By: William Doreski
you can pluck a red poppy
fresh from a Monet landscape
or scoop a spoonful of ice cream
from a Woody Allen movie
about seducing adolescents.
You think this place is silly
with its three-D murals, odes
recited by Keats and Coleridge bots,
Laocoon’s serpent writhing
in a squirm of muscular coils,
Renoir nudes who roam among
the visitors with trays of drinks
and hors d’oeuvres. You worry
that art is lost in the novelty,
but consider how the innocent
regarded the first cave paintings,
flat yet dynamic depictions
of creatures they knew from life.
We wander through the galleries.
Gauguin invites us to stroke
his moustache, Jackson Pollack
flings paint in our faces, Mona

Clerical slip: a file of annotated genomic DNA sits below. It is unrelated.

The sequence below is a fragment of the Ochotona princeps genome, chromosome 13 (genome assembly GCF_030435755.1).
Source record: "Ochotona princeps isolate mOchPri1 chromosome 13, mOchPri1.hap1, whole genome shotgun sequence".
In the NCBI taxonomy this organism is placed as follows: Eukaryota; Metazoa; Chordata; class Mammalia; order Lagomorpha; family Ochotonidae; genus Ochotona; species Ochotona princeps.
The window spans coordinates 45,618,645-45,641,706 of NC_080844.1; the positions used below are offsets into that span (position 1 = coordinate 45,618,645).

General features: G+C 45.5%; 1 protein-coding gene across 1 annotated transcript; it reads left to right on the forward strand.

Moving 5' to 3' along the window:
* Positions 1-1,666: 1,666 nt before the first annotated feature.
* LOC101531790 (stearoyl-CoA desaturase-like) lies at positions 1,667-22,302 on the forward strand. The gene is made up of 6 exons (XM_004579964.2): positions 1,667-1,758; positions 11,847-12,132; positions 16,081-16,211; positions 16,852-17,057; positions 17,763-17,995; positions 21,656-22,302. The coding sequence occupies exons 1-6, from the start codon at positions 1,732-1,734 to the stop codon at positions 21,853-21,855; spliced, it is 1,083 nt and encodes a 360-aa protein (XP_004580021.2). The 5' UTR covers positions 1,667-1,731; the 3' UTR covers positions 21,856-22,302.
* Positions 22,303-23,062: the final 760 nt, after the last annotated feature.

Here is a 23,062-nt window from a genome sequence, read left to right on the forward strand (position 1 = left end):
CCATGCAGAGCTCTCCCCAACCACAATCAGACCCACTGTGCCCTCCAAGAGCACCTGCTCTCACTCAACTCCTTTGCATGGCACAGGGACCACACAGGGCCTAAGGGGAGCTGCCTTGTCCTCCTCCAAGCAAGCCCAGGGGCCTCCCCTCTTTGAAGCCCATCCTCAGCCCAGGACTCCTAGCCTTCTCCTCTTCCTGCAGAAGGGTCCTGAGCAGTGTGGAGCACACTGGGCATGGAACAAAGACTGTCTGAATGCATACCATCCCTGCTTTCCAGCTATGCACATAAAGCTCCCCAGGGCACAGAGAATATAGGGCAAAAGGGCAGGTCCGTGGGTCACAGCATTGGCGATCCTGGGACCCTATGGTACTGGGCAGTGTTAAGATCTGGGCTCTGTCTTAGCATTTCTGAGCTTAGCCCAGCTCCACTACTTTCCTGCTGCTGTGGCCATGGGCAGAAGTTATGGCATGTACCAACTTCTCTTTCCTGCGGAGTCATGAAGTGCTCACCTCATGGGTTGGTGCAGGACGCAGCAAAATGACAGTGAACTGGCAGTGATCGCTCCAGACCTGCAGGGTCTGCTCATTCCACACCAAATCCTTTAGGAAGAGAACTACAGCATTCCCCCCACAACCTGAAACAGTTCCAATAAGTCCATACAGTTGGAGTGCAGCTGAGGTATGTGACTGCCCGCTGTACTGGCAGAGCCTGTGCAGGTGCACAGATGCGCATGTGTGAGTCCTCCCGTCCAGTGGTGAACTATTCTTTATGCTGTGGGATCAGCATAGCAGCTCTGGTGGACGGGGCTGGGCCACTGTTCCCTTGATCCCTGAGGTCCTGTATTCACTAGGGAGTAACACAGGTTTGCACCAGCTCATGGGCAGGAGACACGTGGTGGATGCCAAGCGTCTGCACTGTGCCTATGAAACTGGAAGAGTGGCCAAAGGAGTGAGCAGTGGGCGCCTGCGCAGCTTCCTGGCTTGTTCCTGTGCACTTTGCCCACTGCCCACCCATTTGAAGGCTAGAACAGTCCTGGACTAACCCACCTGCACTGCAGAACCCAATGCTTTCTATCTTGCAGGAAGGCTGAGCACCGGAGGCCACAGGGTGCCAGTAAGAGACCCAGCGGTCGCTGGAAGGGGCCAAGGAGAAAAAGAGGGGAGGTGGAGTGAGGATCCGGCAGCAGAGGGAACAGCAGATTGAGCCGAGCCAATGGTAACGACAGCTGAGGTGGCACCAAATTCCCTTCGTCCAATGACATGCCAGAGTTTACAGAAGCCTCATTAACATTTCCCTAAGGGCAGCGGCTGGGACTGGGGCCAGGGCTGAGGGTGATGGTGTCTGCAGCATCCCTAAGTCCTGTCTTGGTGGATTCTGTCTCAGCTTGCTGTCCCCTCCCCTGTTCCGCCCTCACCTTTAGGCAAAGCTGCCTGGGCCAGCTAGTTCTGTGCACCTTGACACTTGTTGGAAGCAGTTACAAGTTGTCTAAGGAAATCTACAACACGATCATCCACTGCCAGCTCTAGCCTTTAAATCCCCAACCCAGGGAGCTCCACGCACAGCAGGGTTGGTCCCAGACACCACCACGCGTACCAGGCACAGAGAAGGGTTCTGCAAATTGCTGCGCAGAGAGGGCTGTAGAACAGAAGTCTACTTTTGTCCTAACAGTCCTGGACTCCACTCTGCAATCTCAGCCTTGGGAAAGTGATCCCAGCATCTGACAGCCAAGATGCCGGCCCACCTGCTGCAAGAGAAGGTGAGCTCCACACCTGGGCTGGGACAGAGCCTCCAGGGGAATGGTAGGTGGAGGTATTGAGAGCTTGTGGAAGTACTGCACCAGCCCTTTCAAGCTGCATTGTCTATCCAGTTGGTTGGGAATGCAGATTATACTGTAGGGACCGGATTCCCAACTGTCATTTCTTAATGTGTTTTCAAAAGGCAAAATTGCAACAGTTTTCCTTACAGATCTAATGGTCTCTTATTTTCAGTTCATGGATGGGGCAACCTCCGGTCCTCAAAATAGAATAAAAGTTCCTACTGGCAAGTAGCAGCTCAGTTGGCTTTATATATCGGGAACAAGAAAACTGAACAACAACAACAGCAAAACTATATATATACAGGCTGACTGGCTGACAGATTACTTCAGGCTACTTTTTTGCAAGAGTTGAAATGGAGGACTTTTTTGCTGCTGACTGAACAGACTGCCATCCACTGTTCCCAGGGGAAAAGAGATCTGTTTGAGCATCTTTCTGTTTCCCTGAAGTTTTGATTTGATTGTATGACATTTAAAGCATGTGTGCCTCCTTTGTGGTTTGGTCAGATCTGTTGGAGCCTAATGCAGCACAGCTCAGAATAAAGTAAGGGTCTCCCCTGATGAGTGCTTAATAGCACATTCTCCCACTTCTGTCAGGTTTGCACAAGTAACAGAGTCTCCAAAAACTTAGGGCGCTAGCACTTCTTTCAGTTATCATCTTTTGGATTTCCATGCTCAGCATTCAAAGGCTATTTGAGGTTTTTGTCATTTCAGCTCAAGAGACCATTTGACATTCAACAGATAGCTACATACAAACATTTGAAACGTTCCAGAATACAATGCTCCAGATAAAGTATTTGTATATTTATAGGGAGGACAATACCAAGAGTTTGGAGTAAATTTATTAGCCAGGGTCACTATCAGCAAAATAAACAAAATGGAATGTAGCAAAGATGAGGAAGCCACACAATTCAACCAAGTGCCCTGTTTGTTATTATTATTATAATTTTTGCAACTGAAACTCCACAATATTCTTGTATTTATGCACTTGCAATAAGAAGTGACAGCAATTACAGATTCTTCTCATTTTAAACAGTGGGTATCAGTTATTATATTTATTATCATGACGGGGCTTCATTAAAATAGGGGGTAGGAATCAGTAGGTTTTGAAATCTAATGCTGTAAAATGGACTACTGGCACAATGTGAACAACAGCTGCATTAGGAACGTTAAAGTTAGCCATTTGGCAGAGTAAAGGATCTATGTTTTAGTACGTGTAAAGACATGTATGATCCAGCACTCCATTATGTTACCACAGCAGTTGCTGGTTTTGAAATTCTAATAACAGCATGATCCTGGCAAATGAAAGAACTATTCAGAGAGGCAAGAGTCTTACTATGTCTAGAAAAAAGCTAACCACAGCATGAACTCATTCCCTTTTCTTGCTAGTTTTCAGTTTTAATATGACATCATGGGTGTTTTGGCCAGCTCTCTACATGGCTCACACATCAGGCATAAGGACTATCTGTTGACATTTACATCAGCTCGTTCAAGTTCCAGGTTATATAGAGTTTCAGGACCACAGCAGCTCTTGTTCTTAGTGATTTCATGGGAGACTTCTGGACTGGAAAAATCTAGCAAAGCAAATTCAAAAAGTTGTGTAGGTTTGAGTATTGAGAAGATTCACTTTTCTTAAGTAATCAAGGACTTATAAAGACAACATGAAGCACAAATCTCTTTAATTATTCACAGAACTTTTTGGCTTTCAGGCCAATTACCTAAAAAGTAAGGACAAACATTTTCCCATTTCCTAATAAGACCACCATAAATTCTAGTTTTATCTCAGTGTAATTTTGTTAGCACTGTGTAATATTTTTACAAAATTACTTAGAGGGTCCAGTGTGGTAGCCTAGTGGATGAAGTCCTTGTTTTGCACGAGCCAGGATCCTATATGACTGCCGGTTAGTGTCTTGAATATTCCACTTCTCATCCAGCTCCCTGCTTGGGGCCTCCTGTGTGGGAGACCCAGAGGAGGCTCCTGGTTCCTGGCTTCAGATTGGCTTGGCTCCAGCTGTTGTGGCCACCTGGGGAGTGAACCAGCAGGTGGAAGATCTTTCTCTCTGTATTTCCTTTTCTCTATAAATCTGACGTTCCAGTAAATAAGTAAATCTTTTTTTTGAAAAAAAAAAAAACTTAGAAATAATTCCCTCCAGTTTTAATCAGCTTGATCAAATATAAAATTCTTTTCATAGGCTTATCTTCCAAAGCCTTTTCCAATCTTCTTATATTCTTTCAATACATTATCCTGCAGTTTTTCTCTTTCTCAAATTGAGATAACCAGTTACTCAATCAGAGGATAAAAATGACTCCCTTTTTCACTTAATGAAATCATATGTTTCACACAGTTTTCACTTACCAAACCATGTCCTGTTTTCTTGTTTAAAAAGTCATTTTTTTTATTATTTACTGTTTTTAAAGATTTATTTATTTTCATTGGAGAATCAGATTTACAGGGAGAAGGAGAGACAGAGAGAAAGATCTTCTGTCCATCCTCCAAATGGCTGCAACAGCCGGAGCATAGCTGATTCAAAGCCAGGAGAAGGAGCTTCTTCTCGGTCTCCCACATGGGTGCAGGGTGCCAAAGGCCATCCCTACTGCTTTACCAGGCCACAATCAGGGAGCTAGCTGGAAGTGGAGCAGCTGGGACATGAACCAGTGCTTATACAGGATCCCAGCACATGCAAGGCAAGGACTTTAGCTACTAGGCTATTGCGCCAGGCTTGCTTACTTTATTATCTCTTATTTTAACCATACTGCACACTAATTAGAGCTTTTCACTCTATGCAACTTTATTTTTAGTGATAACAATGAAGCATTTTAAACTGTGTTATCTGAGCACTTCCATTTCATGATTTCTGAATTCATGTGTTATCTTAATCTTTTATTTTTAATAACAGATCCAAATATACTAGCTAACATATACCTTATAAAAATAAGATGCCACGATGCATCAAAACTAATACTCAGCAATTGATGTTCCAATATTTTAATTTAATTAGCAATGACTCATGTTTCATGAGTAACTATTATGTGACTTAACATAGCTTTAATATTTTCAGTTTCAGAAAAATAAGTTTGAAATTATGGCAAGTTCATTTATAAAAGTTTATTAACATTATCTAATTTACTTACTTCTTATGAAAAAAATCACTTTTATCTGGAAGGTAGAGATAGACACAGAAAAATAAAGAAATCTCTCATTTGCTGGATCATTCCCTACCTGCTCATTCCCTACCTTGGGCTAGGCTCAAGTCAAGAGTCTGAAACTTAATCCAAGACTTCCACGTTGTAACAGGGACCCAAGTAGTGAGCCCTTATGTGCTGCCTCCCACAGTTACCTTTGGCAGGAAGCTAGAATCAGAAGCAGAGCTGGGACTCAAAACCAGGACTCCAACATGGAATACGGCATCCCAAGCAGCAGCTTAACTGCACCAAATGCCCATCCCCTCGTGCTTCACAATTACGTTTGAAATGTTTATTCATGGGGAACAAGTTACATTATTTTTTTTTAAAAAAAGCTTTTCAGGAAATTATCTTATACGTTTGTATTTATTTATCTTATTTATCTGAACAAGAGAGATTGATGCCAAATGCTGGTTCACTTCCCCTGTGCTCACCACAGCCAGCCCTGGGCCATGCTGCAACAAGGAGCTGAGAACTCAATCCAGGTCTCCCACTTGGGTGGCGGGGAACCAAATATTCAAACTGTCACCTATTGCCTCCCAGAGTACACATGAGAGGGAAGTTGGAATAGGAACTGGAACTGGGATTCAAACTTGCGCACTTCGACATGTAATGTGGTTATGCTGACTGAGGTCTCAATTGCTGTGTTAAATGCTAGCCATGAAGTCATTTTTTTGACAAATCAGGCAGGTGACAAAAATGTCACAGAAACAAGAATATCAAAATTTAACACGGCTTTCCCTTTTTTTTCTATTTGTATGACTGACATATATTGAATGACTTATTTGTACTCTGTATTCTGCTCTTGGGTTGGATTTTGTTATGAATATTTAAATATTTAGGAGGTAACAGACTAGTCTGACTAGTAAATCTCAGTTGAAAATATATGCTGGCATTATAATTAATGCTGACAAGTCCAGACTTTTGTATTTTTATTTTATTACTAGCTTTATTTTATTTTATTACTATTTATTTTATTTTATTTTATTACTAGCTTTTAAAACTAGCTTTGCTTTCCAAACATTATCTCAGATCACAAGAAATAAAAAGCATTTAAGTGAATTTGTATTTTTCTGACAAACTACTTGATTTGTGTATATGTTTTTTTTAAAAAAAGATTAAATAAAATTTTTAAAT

Lisa stops smiling and frowns.
We could wash our hands in green
water in a Canaletto scene,
but the Venice lagoon is fouled
with runoff from industrial art
by Charles Sheeler, whose smokestacks
cough real smoke into our lungs.
In the last gallery a Rothko looms
in brilliant yellow and gloomy red.
Without thinking we step inside it
and begin exchanging colors
we hadn’t known we possessed,
the painter’s suicidal grimace
neutered by our newfound joy.
William Doreski has published three critical studies and several collections of poetry. His work has appeared in many print and online journals. He has taught at Emerson College, Goddard College, Boston University, and Keene State College. His most recent books are Water Music and Train to Providence, a collaboration with photographer Rodger Kingston.